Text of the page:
Stock photography and other commercial applications

So the weekend turned out to be a bit of a washout here. Lots of rain, and the threat of a thunderstorm was always there, so I didn’t get out to the beach area to hit the shots I was planning. I did some setups at home, but nothing has really grabbed me from those images yet. So feeling pretty bleak – I like to get things done when I’ve identified them, ‘cos that fantastic image you see in your head often turns out to be like the memory of a dream, and can slip away very quickly.

What I did find over the weekend, and what excited me, was a stock photo company that for the first time laid out a great set of explainers on what they are looking and what you should be doing when you shoot your stock and when you sell it. So rather than posting an image here from the weekend, I’m going to run with the stock stuff.

The first tip: stay away from microstock photo sites

This may be a bit counterintuitive, but when you hear the reasons you’ll agree, I’m sure. I haven’t uploaded any of my shots to a microstock site, but there are reasons for temptation: these sites accept just about anything, from anyone, and you can vary your pricing. This makes sense to the amateur who’s looking to move up to semi-pro or pro. The thinking is “Hey, I’m shooting good pictures, people like looking at them, I’m sure a designer could use them”. Trouble is, people with no experience of selling images (or of selling commercial images) tend to make a mistake and undervalue their images, which is why microstock sites start their pricing at $1, and why the shooter gets a paltry 20%. BUt the thing is that if you think a designer or picture editor can use you images, you are implicitly thinking that a designer can pay for them, too. And they will have a budget, so you need to think about that right from the start: if you think you’re good enough to sell you shots, you need to sell them a price that’s fair for other pro shooters, and to yourself. Quality images take time and effort, so take that into consideration (preferably before the shoot, so you can get a better strike rate while you're out making the images).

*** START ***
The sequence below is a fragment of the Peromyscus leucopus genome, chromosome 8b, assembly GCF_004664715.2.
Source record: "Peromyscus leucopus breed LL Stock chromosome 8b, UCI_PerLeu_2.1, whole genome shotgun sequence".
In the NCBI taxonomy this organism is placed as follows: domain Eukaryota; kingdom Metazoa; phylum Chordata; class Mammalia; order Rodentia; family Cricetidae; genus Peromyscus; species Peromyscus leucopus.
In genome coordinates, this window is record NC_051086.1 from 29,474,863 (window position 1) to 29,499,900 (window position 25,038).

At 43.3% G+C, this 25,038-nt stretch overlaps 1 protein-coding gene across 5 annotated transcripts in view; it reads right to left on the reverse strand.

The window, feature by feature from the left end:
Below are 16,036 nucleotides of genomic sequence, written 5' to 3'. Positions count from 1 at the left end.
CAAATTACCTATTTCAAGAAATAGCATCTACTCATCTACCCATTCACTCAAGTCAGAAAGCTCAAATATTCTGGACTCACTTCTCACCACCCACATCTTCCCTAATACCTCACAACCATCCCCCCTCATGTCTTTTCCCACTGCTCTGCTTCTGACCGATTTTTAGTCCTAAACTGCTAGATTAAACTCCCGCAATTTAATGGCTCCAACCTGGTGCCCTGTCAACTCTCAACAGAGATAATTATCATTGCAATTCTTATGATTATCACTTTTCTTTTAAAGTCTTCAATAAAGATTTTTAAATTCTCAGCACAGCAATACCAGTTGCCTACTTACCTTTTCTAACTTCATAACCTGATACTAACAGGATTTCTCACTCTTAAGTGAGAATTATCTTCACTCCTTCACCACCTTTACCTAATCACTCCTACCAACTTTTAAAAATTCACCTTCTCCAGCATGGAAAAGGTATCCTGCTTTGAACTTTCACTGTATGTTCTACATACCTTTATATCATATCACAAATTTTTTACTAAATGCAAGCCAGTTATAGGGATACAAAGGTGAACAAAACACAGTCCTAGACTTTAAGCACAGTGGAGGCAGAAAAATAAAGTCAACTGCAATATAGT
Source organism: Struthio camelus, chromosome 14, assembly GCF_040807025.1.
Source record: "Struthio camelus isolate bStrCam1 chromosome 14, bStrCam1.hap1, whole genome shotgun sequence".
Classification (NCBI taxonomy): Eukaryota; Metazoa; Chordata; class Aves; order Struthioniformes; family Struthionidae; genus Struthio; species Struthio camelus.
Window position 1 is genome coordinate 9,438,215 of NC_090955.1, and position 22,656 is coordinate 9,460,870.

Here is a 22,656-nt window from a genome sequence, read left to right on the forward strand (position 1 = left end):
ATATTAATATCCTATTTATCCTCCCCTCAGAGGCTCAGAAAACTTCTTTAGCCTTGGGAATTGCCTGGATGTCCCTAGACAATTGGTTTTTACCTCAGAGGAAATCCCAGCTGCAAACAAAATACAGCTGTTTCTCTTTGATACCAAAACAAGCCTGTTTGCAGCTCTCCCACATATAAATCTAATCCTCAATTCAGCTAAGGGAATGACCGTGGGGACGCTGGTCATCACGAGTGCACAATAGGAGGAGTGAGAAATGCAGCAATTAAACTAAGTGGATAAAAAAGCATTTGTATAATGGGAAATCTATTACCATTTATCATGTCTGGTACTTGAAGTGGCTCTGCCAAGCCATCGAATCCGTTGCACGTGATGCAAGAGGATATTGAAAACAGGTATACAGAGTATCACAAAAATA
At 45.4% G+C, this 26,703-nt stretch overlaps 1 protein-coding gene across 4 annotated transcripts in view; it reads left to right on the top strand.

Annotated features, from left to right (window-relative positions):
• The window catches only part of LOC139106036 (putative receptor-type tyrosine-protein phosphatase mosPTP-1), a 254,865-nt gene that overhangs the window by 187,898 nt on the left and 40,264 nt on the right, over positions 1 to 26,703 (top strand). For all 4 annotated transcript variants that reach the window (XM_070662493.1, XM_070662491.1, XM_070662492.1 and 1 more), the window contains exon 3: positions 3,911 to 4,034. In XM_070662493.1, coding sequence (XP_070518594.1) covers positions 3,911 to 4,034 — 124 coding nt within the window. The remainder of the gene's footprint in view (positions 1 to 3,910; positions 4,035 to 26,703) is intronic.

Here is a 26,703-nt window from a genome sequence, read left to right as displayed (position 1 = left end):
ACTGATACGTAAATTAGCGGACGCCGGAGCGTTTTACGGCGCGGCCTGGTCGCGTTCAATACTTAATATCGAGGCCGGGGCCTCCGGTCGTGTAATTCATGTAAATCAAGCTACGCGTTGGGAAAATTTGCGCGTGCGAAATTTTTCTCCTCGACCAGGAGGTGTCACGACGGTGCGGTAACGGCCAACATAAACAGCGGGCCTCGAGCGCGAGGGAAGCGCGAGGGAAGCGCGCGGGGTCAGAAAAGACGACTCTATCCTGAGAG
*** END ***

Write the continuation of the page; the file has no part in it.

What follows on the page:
So why stay away from the microstock sites? Surely they represent a viable segment of the industry? Well, yes, but it’s not the shooter that’s getting the viable segment of the industry pie here: by and large, these sites are royalty-free (meaning that anyone who buys your shots will get them for the rest of their lives, to re-use and re-use, endlessly, for whatever purpose and in whatever manner they choose, for the 20 cents that you would get from that shot. Now that may sound good to an amateur (Hey, I wasn’t getting anything before, right, so even 20 cents is worth it) but it’s making life tough for the pro shooters out there, and it is leading to market dilution.

Also, although the shooter may not get a lot out of the deal, just think how much the microstock web site is making out of the deal: it gets to keep 80% of your money, for providing very little service except that of a marketplace (which is provided by professional-level stock companies at less of a handling fee, but more on that later). So using these sites means that someone is getting a good deal, but it sure as hell won’t be the photographer.

Best practices for stock agency sites:

So good stock sites will allow you to keep more of your percentages, while allowing you to charge more and to tailor usage licenses for your buyers. That way, you’ll still be able to allow small companies and mom-and-pop design teams to use your your images if they want to (which is the usual argument for microstock sites- you’ll put these people out of business. Whoever heard of a mom-and-pop ad agency, though?) but you’ll have creative control of your images, and you’ll be contributing to the industry rather than undermining it. It’s a good deal for you, too, as you get more of your image value.

Look for agencies that offer you non-exclusive hosting of your image: this means that you’re free to give your image to other agencies. What it means in reality is that your stock agency has confidence in its business contacts and its ability to get your image sold – they don’t mind other people trying to sell it, ‘cos they’ll get it sold first.